Australian casino operator Crown Resorts’ largest shareholder blamed lawyers and senior management for a series of cockups that threatens its ability to operate its new Sydney venue.
Wednesday saw James Packer’s second day of testimony at the New South Wales Independent Liquor & Gaming Authority (ILGA) inquiry into Crown’s suitability to hold a state gaming license for its Crown Sydney property, which is scheduled to begin opening in December.
Packer’s first day testifying via video link from his yacht floating somewhere on the high seas saw him acknowledging ‘shameful’ behavior related to email threats he made to a private equity manager in 2015. Packer also revealed for the first time that he’s being treated for bipolar disorder.
On Wednesday, Packer threw senior Crown execs under the bus regarding the 2016 arrests of 19 Crown staff based in China for violating that country’s rules on promoting gambling services to mainland residents. Packer claimed he’d asked then-CEO Rowen Craigie and chairman Robert Rankin to investigate potential dangers prior to the arrests but that the execs had “let the side down.”
In early 2015, China warned gambling operators against trying to lure its citizens to foreign casinos and several months later arrested 14 South Koreans working on behalf of two Korean casino operators. Packer claimed Wednesday that the Korean arrests prompted him to query Craigie and Rankin regarding the safety of Crown’s China-based staff but no action was taken.
The inquiry previously heard of internal Crown emails from March 2014 warning of the dangers, but Packer denied having seen it prior to the 2016 arrests. Packer claimed that “in 2015 I thought China was a different place than it’s turned out to be.”
Packer also claimed that, while he knew that Crown’s NSW gaming license forbid the company from having any dealings with Macau casino icon Stanley Ho, he “didn’t give a thought” to those clauses when considering the sale of 20% of Crown’s stock to Melco Resorts & Entertainment (MRE), which is controlled by Stanley’s son Lawrence.
Packer admitted knowing that Great Respect, a Stanley-linked company, had a stake in MRE’s parent company Melco International Development, before he made the deal to sell the Crown stake to MRE. But he said he believed the attorneys tasked with clearing the sale would “cover all eventualities” before the deal was announced.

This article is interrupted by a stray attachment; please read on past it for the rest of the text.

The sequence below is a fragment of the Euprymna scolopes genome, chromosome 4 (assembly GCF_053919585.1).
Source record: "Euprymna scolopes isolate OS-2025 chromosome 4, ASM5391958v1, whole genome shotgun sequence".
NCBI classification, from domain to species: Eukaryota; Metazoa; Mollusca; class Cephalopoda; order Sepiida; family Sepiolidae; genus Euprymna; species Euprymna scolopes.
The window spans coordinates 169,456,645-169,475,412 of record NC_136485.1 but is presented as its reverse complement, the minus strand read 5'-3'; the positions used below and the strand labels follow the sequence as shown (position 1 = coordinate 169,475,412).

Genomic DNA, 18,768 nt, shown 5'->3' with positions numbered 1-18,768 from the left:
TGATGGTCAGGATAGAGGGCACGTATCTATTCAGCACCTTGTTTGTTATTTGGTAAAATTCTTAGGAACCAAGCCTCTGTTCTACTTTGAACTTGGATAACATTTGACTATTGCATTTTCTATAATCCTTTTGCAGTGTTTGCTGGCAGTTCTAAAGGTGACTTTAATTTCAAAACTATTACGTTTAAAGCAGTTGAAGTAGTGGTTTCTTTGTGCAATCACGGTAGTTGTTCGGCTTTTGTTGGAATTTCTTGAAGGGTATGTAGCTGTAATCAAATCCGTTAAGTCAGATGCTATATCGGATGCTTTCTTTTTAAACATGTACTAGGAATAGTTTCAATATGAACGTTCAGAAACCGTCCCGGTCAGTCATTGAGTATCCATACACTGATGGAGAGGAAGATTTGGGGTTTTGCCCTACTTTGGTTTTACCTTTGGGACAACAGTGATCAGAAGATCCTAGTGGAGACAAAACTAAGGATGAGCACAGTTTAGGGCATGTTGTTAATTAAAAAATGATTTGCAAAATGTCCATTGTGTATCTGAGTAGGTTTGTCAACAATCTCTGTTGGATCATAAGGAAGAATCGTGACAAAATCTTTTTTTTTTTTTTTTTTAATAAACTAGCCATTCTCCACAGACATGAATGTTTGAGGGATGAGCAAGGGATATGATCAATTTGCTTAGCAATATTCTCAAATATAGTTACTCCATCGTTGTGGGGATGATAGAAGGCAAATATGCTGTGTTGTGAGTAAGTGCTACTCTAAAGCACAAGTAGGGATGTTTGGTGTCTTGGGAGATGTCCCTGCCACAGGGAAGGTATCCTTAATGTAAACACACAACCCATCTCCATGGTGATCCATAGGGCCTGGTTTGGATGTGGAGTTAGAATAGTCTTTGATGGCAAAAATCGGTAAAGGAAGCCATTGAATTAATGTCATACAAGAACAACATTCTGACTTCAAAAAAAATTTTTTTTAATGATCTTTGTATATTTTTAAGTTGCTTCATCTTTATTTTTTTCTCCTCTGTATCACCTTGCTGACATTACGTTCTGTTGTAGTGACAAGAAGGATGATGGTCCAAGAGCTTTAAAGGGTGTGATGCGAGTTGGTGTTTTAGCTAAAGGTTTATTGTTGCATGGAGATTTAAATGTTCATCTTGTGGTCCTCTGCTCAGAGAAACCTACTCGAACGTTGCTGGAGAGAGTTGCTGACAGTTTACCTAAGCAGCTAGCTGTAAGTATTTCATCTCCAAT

The inquiry previously heard from other Crown execs who expressed ignorance of the Melco-Stanley ties, partly because they didn’t bother to check. When the ILGA launched its inquiry, MRE backed out of its commitment to proceed with the deal and sold off the 10% Crown stake it had already acquired.
PACKER SOUGHT ADVICE RE CROWN-WYNN DEAL
Packer also revealed that he’d sought Lawrence Ho’s input as to how Macau gaming regulators would view a potential merger between Crown and rival Wynn Resorts. Wynn broke off talks with Crown after word of their discussions leaked to the media in April 2019.
Packer and Lawrence had been joint venture partners in MRE’s predecessor Melco Crown Entertainment – which operated casinos in Macau – before Crown ditched its stake in 2017 to focus on its domestic resorts. Packer said he’d asked Lawrence how Macau regulators might view Crown’s return, given the arrests of its China-based staff.
An April 19, 2019 email from Packer to Lawrence expressed the belief that “Wynn will rebid if they are sure Macau regulatory approvals will be ok. So I’m hoping you could work your magic.” Packer’s stake in a merged Crown-Wynn entity would have been around 10%, and he felt he shouldn’t be “banned from having a 10% interest with no board representation.”
Packer also revealed that he and Lawrence initially discussed a Crown-MRE merger prior to the 20% share agreement, but that “it quickly got to the position of that didn’t suit him and that didn’t suit me.” Packer also agreed to let Lawrence out of the share purchase, despite the lack of legal triggers in their agreement, saying he “would never hold Lawrence to do something that he didn’t want to do.”
If the ILGA concludes that Crown’s behavior fails to rise to appropriately ‘suitable’ levels, Crown Sydney’s gaming license could be revoked. But most analysts expect Crown will get off with extra license conditions, particularly in terms of VIP gambling and anti-money laundering compliance.
Crown investors appear to concur with this theory. Having pushed the shares down following Packer’s initial day of testifying, Crown shares closed out Wednesday’s trading up nearly 3% to AU$8.97.